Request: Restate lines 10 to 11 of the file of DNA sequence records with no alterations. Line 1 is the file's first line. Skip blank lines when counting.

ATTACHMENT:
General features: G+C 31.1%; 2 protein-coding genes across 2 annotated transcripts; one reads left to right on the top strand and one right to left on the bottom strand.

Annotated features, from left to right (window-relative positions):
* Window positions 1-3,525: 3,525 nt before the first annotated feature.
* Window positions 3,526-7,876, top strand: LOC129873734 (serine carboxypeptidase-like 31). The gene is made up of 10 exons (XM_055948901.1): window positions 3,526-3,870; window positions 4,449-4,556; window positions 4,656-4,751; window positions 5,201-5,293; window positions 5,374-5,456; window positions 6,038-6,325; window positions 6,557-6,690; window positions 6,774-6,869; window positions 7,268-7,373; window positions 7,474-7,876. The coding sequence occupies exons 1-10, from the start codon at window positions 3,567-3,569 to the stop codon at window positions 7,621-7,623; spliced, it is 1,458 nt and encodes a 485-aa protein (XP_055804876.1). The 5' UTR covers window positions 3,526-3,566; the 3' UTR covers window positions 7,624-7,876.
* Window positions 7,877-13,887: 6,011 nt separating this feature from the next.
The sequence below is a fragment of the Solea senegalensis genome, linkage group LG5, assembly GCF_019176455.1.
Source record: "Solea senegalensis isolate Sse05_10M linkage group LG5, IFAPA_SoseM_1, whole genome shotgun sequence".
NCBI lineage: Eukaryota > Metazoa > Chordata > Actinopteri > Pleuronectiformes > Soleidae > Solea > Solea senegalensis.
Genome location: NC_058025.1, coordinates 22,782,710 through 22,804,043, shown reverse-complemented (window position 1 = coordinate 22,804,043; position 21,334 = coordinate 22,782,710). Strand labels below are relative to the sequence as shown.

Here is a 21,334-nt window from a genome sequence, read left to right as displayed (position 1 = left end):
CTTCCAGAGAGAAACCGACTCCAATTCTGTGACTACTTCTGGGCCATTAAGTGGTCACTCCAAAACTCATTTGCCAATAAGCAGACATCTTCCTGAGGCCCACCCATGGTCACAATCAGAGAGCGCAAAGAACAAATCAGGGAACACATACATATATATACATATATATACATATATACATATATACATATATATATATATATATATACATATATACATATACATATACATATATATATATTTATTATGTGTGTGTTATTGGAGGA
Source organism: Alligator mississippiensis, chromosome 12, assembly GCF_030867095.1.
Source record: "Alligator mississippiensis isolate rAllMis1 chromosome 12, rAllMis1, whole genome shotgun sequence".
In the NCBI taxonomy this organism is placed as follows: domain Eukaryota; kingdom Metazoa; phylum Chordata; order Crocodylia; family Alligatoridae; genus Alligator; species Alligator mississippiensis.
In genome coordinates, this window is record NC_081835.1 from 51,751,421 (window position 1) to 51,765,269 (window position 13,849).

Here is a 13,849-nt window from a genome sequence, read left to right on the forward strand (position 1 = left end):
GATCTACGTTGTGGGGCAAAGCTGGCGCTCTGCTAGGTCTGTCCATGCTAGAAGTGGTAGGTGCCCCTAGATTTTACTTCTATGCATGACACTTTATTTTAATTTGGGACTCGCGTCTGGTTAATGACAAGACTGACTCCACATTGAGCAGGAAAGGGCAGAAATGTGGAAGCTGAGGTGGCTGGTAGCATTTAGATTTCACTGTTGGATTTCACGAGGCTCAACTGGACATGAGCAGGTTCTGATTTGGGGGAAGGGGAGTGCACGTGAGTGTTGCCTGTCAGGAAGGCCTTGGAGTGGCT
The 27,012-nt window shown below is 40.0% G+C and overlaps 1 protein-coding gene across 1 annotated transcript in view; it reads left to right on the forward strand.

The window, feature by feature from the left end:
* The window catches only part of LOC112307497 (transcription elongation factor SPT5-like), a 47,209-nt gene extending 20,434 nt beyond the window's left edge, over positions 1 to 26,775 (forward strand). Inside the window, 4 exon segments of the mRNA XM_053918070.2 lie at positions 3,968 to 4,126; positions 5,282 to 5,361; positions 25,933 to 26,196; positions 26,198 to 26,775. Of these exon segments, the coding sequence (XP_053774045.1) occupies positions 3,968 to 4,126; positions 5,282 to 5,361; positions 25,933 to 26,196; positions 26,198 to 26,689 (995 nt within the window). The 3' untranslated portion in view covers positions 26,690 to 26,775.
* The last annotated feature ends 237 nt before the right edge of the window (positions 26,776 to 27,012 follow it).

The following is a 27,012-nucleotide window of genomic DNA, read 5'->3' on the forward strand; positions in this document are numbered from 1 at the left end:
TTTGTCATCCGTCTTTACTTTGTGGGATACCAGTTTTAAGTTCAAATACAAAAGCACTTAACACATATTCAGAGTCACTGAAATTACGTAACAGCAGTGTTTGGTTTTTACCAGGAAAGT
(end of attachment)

Here is a 21,334-nt window from a genome sequence, read left to right as displayed (position 1 = left end):
CTTCCAGAGAGAAACCGACTCCAATTCTGTGACTACTTCTGGGCCATTAAGTGGTCACTCCAAAACTCATTTGCCAATAAGCAGACATCTTCCTGAGGCCCACCCATGGTCACAATCAGAGAGCGCAAAGAACAAATCAGGGAACACATACATATATATACATATATATACATATATACATATATACATATATATATATATATATATACATATATACATATACATATACATATATATATATTTATTATGTGTGTGTTATTGGAGGA